Why Does Flushing the Toilet Make the Water in My Shower Cold?

Amy Pawlukiewicz
Written by Amy Pawlukiewicz
Updated January 11, 2022
A modern bathroom with tiles on the floor
Photo: Jacek Kadaj / Moment / Getty Images


  • The main cause of cold shower water when the toilet flushes is your plumbing setup.

  • When the toilet tank needs to fill, it diverts water from your shower.

  • There are simple fixes that cost nothing.

  • Replacing a valve to solve the problem costs $100 and up.

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There’s an unspoken rule in every household (or maybe it’s spoken)—you don’t flush the toilet when someone is in the shower. Otherwise, you douse them with freezing water and then, possibly even scalding hot water. But what makes that happen? Here’s why flushing the toilet alters the shower water temperature and how you can fix it.

Your Plumbing Setup

If your family is experiencing water temperature changes in the shower when someone flushes the toilet, you likely have what’s called a trunk and branch (T&B) plumbing setup. Essentially, your water flows from one side of your house to another via one large pipe. Smaller pipes branch off from the large pipe and go to your shower, toilets, sinks, and washing machine.

When the plumbing is set up in a trunk and branch formation, sometimes there is only one pipe that goes to the bathroom to supply water to the sink, toilet, and tub or shower. So when one of those fixtures uses water, the other fixtures lose some of their flow.

The Flushing Problem

A finger pushing a flush toilet button
Photo: photographee.eu / Adobe Stock

With the trunk and branch, if you’re in the shower and someone flushes the toilet, the toilet needs to divert water from the shower to fill it back up. Usually when this happens, you’ll experience a burst of cold water as the water diverts, followed by the water in the shower warming up—sometimes too much—as the toilet steals the cold water to fill the tank.

Other Appliances and Fixtures

In homes with a trunk and branch plumbing system, you may experience drops in water pressure or temperature changes when family members use other items in your home like the sink, washer, or dishwasher. Fortunately, there are some solutions available to help solve this issue.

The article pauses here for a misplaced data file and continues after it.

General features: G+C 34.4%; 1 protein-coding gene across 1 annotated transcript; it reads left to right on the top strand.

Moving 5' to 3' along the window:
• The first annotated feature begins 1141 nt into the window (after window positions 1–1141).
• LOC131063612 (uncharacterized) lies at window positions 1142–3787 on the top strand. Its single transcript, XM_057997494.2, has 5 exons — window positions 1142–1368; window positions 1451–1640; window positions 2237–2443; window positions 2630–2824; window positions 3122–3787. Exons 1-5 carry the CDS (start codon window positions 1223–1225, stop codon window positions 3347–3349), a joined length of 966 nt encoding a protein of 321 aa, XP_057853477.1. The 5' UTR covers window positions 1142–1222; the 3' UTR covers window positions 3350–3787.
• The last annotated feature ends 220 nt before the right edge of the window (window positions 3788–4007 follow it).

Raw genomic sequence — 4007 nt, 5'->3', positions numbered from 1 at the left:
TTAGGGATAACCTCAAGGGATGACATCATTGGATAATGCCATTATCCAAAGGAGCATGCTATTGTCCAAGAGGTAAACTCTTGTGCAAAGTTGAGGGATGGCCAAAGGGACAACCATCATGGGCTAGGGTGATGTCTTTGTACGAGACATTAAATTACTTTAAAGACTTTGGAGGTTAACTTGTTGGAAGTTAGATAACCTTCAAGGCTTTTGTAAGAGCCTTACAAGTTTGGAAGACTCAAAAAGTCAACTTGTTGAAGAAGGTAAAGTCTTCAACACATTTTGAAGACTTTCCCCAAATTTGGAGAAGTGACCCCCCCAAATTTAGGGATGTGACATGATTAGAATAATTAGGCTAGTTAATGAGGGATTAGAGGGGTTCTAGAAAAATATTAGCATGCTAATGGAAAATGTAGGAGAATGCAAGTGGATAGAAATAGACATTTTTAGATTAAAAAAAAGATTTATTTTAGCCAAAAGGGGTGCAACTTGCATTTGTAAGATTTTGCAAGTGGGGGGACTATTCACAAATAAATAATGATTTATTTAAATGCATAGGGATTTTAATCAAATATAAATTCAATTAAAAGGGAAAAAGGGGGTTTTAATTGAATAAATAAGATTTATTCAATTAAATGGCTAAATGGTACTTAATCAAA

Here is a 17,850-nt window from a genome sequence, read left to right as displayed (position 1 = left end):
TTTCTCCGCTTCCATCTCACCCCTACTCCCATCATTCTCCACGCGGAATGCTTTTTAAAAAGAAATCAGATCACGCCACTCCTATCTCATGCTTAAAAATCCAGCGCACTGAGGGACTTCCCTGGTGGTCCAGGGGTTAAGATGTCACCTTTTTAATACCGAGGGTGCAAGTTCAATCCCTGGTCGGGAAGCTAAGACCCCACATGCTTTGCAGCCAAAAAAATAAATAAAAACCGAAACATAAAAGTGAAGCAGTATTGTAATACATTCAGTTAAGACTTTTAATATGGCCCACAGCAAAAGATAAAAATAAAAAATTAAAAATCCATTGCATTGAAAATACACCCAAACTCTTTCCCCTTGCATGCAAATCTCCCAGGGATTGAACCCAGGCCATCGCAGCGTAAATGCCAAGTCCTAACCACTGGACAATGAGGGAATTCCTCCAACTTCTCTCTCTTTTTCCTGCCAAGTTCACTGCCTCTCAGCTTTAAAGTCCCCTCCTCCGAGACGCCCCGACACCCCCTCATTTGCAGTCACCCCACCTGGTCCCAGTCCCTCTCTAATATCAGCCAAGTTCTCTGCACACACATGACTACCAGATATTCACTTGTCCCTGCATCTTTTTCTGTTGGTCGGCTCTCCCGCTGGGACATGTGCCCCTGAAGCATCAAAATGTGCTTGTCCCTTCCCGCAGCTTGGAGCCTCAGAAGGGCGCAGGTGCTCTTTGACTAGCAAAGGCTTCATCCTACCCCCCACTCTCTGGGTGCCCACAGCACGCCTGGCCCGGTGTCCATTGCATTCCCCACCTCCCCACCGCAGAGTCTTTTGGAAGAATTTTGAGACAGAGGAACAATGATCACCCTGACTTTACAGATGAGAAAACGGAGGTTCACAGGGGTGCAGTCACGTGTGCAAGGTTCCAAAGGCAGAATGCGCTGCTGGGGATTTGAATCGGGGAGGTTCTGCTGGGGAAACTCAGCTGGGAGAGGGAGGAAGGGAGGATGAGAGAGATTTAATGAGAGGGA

While there are some benefits of cold showers, not many people want to find themselves taking one by surprise. Here are some ways you can prevent temperature fluctuations in the shower from water being diverted to other fixtures.

Don’t Flush

The simplest solution to the shower water problem is to make sure no one in your household flushes the toilet while someone else is in the shower. This costs nothing and eliminates the problem, at least temporarily.

Lower the Toilet Tank Water

Since water is diverted from the shower to the toilet to fill the tank after the toilet is flushed, another easy solution is to reduce the amount of water the toilet keeps in the tank. If you put a jug of water, brick, or other object that displaces water into the tank, it will reduce the amount of water your toilet needs. However, less water in the tank means less water to push waste out of your home, which can cause other plumbing problems.

Slow It Down

The rate at which your toilet refills plays a role in the water pressure and temperature change in the shower, so another easy fix is to slow down the water pressure to the toilet. You can do this by turning the valve under the toilet to the halfway position, allowing the toilet to fill more slowly. You may also hear noises like your shower whistling as a result.

Install a Thermostatic Mixing Valve

Some plumbing systems have what’s called a pressure-balancing valve, which balances the pressure between the hot and cold water so when the cold water pressure reduces, the hot water follows suit. Installing a thermostatic mixing valve for your shower will allow you to control water temperature and pressure separately in the shower. This is a job for a local plumbing professional and the cost starts at around $100.

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